Campana, a prominent 2018-19 signing from the Dominican, and Dixon, a 2019 prep draftee, both got sent down after struggling at Bradenton.  They’d both had promising 2019 seasons, Dixon in the GCL and Campana in the DSL.  They also both have 80-grade speed or close to it, but otherwise aren’t that similar.  Dixon’s issue at Bradenton was taking too many pitches and getting into too many two-strike counts, especially for a guy with limited power.  He drew a lot of walks, but rarely hit anything with authority.  In the FCL, he had a .410 OBP, but still only a .714 OPS.  Campana has some power potential, but chases too many pitches.  He rebounded better than Dixon, putting up a 272/391/424 line in the FCL.  Campana was trying to skip rookie ball, so his struggles at Bradenton may be understandable.

Romero is a speedster who made a run at .400 in the DSL in 2019.  He’s a very good base stealer, but the lack of power means pitchers aren’t afraid to go after him.  He hit 252/307/338 this year and is already 22.  Brown is another speedster and went to the same college as Henry Davis.  He never hit a home run in college and struggled badly in 17 games in the FCL, with an OPS of just .426.


The Pirates Gold got some strong performances from mostly low-profile starting pitchers.  Their five most-frequent starters were Valentin Linarez, Andy Maldonado, Brennan Malone, Bladimir Dotel and Joelvis Del Rosario.  All are right-handed.  In fact, the only two lefties to pitch for the Gold team were Luis Peralta (see above), who came over from the Black team to start one game, and Adrian Mendez, who pitched in relief.

Linarez and Maldonado had impressive seasons.  Linarez is a big guy who seems to be developing slightly on the late side.  He fanned 14.3 per nine innings while putting up a 2.63 ERA.  Opponents batted only .188 against him.  That all earned him a promotion to Greensboro when they had some COVID problems.  He made two decent starts there.  Maldonado would have missed the 2020 season due to a PED suspension if it hadn’t been canceled anyway.  He’s a lean, projectable guy who reaches the mid-90s and has an impressive breaking ball.  He had a 2.45 ERA, .190 opponents’ average and 13.5 K/9, although walks were a serious problem off and on.

Ironically, the one notable name in the above group, at least going into the season, was Malone, and he was the one who struggled.  He missed a lot of time for reasons that were never quite clear, although some reports referred to injury and attitude issues.  Malone made a belated appearance at Bradenton and lasted only three bad outings.  His velocity was way down from the 96-97 mph reported when he was acquired for Starling Marte.  He resurfaced in the FCL in August and, after a bad first start, pitched increasingly well, supposedly with a velocity rebound.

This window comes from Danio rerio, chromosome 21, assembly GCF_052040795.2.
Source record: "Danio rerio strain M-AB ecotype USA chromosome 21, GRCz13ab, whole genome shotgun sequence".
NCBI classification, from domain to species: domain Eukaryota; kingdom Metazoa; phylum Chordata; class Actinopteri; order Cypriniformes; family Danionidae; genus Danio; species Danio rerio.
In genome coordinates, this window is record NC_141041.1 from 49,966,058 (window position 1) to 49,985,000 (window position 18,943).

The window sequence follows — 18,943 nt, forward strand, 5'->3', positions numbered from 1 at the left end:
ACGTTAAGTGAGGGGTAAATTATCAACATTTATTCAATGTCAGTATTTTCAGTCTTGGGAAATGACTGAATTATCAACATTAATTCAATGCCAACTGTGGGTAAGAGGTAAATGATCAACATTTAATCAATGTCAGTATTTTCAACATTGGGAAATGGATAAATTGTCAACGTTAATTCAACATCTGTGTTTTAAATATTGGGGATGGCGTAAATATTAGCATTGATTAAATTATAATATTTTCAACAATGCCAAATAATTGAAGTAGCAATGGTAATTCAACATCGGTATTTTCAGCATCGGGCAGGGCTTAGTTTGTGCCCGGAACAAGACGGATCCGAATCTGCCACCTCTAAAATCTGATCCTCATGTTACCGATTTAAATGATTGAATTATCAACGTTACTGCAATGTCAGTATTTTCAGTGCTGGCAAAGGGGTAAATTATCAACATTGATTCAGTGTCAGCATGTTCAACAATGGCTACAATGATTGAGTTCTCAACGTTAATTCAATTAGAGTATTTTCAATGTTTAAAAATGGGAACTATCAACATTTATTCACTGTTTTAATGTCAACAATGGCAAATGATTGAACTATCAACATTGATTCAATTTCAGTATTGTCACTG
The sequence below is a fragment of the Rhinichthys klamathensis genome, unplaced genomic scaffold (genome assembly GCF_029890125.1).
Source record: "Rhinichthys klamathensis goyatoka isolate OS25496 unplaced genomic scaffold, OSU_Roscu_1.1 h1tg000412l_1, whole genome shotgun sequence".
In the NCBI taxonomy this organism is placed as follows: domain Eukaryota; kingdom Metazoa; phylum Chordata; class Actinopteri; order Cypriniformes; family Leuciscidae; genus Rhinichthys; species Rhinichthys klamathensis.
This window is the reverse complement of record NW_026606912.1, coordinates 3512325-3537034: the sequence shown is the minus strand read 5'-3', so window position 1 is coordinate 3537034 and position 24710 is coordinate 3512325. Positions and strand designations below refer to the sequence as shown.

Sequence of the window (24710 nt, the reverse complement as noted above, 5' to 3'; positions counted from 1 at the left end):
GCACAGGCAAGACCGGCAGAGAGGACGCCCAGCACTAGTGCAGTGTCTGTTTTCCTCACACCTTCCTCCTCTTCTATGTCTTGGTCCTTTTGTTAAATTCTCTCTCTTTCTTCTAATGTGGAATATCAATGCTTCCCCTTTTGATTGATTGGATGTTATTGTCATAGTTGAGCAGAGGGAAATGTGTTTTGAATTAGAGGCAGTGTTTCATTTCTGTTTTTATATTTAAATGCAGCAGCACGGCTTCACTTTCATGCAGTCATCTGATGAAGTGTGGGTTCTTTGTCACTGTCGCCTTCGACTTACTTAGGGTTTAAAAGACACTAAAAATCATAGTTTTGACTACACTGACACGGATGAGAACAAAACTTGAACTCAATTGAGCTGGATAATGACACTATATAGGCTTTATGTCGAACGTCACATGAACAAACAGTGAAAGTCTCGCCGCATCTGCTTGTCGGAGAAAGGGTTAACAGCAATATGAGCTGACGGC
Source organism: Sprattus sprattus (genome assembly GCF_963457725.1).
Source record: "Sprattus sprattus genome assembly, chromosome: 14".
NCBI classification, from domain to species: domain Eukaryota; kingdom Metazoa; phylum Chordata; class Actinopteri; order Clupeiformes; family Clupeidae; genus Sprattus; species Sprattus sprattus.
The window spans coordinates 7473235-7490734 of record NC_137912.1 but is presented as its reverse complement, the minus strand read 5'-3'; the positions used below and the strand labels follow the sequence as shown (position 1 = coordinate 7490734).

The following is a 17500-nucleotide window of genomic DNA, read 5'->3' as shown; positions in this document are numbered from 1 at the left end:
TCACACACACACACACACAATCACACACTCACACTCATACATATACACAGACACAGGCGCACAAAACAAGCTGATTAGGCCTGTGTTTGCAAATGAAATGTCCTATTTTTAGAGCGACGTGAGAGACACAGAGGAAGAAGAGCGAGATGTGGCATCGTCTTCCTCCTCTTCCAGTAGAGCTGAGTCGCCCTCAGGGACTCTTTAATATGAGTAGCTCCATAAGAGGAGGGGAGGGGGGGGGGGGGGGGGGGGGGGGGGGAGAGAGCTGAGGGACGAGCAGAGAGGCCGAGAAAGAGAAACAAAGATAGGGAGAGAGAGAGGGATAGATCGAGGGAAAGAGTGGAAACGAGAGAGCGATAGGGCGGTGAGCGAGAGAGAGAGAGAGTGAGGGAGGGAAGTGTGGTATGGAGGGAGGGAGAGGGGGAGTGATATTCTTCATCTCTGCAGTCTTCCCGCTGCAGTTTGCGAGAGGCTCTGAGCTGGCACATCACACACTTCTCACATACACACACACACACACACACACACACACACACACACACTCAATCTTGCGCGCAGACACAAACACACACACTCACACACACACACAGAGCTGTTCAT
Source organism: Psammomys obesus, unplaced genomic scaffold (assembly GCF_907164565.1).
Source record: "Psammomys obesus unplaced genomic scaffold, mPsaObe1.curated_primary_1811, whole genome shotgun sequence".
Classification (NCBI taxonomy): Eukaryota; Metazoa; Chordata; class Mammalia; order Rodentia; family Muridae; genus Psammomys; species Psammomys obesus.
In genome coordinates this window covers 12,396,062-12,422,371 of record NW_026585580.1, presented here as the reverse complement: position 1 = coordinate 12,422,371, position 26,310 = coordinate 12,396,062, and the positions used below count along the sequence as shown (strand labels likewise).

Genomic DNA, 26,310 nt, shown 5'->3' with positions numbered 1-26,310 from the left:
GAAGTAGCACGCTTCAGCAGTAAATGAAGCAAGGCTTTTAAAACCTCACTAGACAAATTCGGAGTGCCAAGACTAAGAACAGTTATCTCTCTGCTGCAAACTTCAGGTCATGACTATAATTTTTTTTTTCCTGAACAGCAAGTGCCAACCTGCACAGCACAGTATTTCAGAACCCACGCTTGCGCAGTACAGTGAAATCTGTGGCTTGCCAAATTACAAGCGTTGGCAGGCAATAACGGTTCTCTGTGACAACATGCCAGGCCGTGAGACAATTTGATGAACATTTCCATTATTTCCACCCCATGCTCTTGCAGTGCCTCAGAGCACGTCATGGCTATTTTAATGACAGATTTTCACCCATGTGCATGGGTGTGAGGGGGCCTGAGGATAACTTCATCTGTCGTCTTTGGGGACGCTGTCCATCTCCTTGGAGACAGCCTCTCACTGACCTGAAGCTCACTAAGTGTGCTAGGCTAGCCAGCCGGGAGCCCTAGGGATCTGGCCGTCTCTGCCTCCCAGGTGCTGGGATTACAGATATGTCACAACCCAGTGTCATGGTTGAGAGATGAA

Dotel and Del Rosario pitched in swing roles.  They’re a definite contrast.  Del Rosario is 5’11” and mixes his pitches.  He did that well enough to fan 12.1 per nine, walk just 2.3, and post a 3.26 ERA.  Dotel is a bigger guy who gets to the mid-90s.  He was making his pro debut at 18 without going to the DSL and had a 3.34 ERA and 10.3 K/9.  He had a few control meltdowns, but was impressive most of the time.

Two other pitchers made multiple starts.  The Pirates signed Brandan Bidois out of Australia.  He was well regarded, but got hurt after three starts.  Sebastian Rodriguez made four starts after an uncommon, in-season promotion from the DSL.  He was just OK, with a 4.71 ERA.

The principal relievers were Darvin Garcia, Alessandro Ercolani, Arlinthon De Dios, Listher Sosa, Mendez and Johan Montero.  Mendez and Montero struggled badly.  Mendez is the more noteworthy because he got a large bonus, by Pirate standards, to sign out of Venezuela in 2018.  So far it’s not working out.

Garcia was the most impressive reliever.  He fanned a dozen per nine innings, didn’t walk many, and posted a 2.73 ERA and 0.94 WHIP.  Sosa is a big guy who hopefully will throw harder than his current low-90s.  His ERA of 4.31 was probably misleading, as he had a 1.12 WHIP, 1.4 BB/9 and 9.5 K/9.

Ercolani is the most unusual pitcher here, as the Pirates signed him out of tiny San Marino.  He won’t turn 18 until next April and has good stuff for his age.  He was outstanding for a while, but ran into trouble in his last few appearances.  De Dios was returning to the level after serving as a starter there in 2019.  He finished with a 3.96 ERA after improving rapidly during the season.


Bubba Chandler, RHP
Lonnie White, Jr., OF
Rodolfo Nolasco, OF
Po-Yu Chen, RHP
Tsung-Che Cheng, SS
Juan Jerez, 3B
Valentin Linarez, RHP
Braylon Bishop, OF
Andy Maldonado, RHP
Geovanny Planchart, C


Andy Maldonado


Cristopher Cruz

Having followed the Pirates fanatically since 1965, Wilbur Miller is one of the fast-dwindling number of fans who’ve actually seen good Pirate teams. He’s even seen Hall-of-Fame Pirates who didn’t get traded mid-career, if you can imagine such a thing. His first in-person game was a 5-4, 11-inning win at Forbes Field over Milwaukee (no, not that one). He’s been writing about the Pirates at various locations online for over 20 years. It has its frustrations, but it’s certainly more cathartic than writing legal stuff. Wilbur is retired and now lives in Bradenton with his wife and three temperamental cats.